Have you ever had your child wake up in the middle of the night with leg cramps? … It’s awful!!
Growing pains are the most common cause of leg cramps in young children. Despite occurring in up to 36.9 % of children, our understanding of why it occurs still remains poor (Evans & Scutter, 2004).
What Are the Possible Causes of Leg Cramps?
Muscle overuse, misalignment of the joints (such as knock-knees or flat-feet) and even psychological factors have all been suggested as playing a role, however, none of these theories have been conclusive (Evans, Scutter, Langb & Dansie 2006). What we do know is that recurrent pain negatively impacts physical, mental and schooling aspects of a child’s life and may even lead to physical and mental problems later on in adulthood (Alcantara & Davis 2010).
Growing pains are a significant cause of childhood discomfort and for the ease and comfort of all involved (both the distressed child and the weary, tired parents) the issue needs to be addressed and a suitable remedy found.
Some Facts About Leg Cramps & Growing Pains
- Growing pains most commonly occur in children aged 2-12, and disappear by puberty (Britt-MajWikström & Ekman 2009).
- The pain is generally present in both legs, most often in the late afternoon or at night, and often wakes the child from sleep.
- Importantly, there should be no signs of swelling, redness, trauma, limping or decreases in movement – if so, seek the advice of a primary health practitioner (Peterson 1986, as cited in Evans et al 2006).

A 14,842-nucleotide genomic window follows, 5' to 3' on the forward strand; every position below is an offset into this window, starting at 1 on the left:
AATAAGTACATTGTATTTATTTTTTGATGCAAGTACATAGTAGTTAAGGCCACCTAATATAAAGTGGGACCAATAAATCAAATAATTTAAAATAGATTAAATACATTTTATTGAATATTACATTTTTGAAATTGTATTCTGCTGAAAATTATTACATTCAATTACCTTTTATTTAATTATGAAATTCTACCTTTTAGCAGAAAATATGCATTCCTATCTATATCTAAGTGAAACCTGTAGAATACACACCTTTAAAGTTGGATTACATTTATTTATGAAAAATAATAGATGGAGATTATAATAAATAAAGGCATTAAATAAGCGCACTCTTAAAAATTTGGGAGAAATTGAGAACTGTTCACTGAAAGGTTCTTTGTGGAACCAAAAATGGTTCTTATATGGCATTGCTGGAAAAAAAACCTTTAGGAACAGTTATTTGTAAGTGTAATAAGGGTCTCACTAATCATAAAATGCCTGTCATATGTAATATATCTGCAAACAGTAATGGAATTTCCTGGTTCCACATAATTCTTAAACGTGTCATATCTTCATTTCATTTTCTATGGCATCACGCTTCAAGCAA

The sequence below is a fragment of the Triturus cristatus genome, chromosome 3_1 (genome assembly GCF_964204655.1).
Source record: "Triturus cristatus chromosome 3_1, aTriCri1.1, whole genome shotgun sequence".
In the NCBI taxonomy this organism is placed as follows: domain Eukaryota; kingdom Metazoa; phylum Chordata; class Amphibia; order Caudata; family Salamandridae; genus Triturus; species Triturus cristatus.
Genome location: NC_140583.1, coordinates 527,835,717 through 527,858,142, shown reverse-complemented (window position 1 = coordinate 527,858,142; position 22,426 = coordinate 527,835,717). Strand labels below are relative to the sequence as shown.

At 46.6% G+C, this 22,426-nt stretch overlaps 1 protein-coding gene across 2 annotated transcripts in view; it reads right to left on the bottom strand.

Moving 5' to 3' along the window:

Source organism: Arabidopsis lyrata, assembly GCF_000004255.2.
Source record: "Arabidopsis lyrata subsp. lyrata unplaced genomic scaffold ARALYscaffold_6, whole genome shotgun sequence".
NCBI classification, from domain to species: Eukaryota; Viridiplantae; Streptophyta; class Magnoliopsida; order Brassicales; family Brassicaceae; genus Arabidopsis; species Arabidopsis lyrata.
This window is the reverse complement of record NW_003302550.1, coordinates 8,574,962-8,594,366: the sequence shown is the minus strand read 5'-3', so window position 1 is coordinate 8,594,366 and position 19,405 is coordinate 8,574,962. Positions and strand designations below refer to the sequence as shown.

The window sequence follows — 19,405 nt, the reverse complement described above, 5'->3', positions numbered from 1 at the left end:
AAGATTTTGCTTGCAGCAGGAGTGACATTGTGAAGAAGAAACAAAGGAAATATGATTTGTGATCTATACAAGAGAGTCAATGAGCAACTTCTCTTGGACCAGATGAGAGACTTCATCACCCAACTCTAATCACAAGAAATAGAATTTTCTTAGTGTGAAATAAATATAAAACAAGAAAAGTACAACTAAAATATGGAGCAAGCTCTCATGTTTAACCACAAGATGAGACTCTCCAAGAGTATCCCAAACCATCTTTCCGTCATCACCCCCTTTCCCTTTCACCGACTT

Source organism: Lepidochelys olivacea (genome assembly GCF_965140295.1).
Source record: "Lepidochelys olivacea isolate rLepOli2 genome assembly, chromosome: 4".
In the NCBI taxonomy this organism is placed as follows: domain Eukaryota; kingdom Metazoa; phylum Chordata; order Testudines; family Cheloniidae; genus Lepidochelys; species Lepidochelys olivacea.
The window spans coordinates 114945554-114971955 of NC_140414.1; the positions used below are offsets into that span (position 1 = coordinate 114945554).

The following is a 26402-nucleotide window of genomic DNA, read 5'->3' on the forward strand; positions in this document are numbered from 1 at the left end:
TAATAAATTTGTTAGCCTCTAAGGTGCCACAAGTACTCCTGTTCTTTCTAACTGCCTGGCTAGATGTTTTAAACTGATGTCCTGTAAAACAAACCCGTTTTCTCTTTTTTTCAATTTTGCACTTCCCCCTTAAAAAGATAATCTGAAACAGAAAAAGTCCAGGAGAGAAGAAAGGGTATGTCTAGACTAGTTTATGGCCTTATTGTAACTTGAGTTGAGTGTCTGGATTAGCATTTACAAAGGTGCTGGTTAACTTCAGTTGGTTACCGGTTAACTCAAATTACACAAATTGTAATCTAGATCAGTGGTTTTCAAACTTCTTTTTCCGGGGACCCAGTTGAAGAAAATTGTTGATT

A 2006 study conducted in South Australia found that growing pains generally occurred between one and three monthly intervals and there was no overall difference in amount of activity between children with and without growing pains. Children with growing pains were also found to be significantly heavier and in 69.8% of cases, they had a family history of growing pains in either a parent or sibling (Evans & Scutter, 2006).
What can be done to remedy leg cramps and growing pains?
In their South Australian study, Evans et al (2006) explain that health professionals often don’t have adequate ways to remedy leg cramps and growing pains, and that parents end up using pain relief techniques based on habit or anecdote, such as rubbing the child’s legs, using hot water bottles and giving them paracetamol.
In my book and previous discussions we have looked at the potential risks associated with seemingly harmless pain medication such as paracetamol being given to children.
So what other options then do parents have?
The best place to start is by considering the possible causes of these muscle cramps for your child.
- Let’s start with the feet – “Are their shoes too small or too worn?”
- Let’s think about the muscles – “Could your child be dehydrated and need to drink more water?” or “Is their diet not varied enough; do they have a magnesium deficiency?”